The brother of a shop worker who died in the Canary Wharf bomb of 1996 says he fears the threat of terrorism is greater than ever.
Next year marks the 20th anniversary of the death of two Canary Wharf workers after an IRA bomb ripped through South Quay.
Last week shop owner Ihsan Bashir, whose brother Inam was one of those who died in the blast, made a pilgrimage to Mecca and Medina to pray for peace. But he said he felt the international world had slipped backwards in the fight against terror.
“We’re still under threat but not from the IRA now but many other organisations,” said Ihsan who now runs the Baguette Express in Marsh Wall at the site of the former newsagents which was attacked. “And we have to ask ourselves has rewarding other people in the past who have committed terror impacted this?
“We’re under more threat than ever before and it’s on our doorstep.”
A member of the Docklands Victims Association, set up in the wake of the Canary Wharf attack, Ihsan has linked up with many other groups affected by terror.
The trip to the holy lands of Mecca and Medina saw him encounter many from the troubled areas of Iraq and Syria.
“There were so many nationalities and we were all there to ask God for peace and to make our lives better,” said Ihsan.
“Next year will be 20 years since my brother’s death so I wanted to go there to pray for him and peace. We also wanted to show solidarity with the other victims.”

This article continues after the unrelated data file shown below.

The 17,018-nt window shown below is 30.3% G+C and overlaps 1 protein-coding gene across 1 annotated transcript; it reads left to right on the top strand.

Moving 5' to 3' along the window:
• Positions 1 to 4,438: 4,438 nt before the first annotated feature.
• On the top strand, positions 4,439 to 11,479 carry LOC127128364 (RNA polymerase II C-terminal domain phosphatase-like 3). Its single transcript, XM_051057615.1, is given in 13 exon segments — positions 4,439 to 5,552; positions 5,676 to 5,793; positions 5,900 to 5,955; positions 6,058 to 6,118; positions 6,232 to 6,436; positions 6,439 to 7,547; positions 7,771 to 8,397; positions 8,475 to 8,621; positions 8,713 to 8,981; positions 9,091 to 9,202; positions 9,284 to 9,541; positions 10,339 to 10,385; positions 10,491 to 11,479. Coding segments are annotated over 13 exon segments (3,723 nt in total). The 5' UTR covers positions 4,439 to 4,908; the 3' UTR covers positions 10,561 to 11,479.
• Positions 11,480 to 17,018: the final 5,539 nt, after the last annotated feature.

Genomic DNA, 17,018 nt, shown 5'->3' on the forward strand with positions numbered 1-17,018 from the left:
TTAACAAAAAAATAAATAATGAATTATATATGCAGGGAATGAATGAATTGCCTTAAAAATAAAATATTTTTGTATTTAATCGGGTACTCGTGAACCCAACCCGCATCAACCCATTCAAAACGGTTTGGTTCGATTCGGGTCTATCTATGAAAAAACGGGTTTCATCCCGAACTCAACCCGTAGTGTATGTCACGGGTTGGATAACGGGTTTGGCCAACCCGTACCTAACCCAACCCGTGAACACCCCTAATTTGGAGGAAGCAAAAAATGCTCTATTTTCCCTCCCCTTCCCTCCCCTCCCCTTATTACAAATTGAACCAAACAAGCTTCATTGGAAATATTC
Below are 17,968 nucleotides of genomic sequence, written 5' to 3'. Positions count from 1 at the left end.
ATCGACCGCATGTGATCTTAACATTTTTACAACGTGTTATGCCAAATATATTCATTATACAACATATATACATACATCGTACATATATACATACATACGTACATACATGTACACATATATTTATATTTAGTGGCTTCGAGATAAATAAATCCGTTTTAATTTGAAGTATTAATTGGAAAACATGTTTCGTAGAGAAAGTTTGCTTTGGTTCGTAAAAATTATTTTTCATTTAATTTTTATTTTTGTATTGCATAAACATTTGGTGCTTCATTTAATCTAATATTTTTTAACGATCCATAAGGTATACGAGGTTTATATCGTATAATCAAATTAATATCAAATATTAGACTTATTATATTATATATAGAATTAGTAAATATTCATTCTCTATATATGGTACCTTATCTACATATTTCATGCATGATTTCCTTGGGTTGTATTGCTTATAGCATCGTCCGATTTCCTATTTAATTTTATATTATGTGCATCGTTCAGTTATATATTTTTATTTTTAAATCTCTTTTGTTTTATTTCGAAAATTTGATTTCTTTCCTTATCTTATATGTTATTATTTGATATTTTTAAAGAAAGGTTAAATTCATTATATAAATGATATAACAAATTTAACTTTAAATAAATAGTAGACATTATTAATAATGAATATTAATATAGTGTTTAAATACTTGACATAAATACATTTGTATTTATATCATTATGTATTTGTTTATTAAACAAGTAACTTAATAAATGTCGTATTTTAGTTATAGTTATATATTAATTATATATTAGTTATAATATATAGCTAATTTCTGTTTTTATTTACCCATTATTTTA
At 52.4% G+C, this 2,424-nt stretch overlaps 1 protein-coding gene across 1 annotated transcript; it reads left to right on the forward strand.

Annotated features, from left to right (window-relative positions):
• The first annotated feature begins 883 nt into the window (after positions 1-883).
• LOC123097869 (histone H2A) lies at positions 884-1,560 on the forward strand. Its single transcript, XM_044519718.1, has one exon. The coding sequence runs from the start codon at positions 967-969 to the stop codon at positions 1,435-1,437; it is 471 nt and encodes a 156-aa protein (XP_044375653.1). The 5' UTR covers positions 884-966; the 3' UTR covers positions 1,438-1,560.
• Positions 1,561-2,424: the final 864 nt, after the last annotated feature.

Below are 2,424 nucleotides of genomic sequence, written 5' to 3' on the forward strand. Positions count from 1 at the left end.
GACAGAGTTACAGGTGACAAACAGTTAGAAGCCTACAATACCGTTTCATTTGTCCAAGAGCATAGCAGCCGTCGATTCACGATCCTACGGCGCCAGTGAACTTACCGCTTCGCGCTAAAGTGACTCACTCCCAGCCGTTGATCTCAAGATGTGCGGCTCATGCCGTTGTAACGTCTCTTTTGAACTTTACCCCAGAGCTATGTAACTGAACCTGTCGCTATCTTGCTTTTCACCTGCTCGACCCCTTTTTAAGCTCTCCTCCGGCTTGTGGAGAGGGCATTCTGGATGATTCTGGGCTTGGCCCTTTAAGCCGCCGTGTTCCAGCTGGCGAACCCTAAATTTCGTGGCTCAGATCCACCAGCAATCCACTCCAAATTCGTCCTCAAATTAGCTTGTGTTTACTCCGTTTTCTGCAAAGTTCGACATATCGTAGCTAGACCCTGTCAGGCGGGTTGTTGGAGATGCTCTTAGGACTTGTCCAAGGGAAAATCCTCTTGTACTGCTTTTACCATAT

And Ihsan was keen to praise Cardinal Timothy Dolan, archbishop of New York, who last week drew parallels between the IRA, which was responsible for the Canary Wharf bomb, and Islamic State.
“The cardinal is a brave man to state that,” said Ihsan. “He raised an important question regarding terrorism. “What message has it sent to have people in positions of power now who were responsible for attacks in the past?”
President of DVA Jonathan Ganesh said it was an honour for the group to be represented in the Middle East.
“All true Muslims, as well as those of all faiths, are good people who despise terrorism,” he said. “No true God tells us to kill innocent people. The world must continue to work together to ensure that humanity will prevail.”
John Jeffries, who worked in the shop with Inam, was also killed in the blast.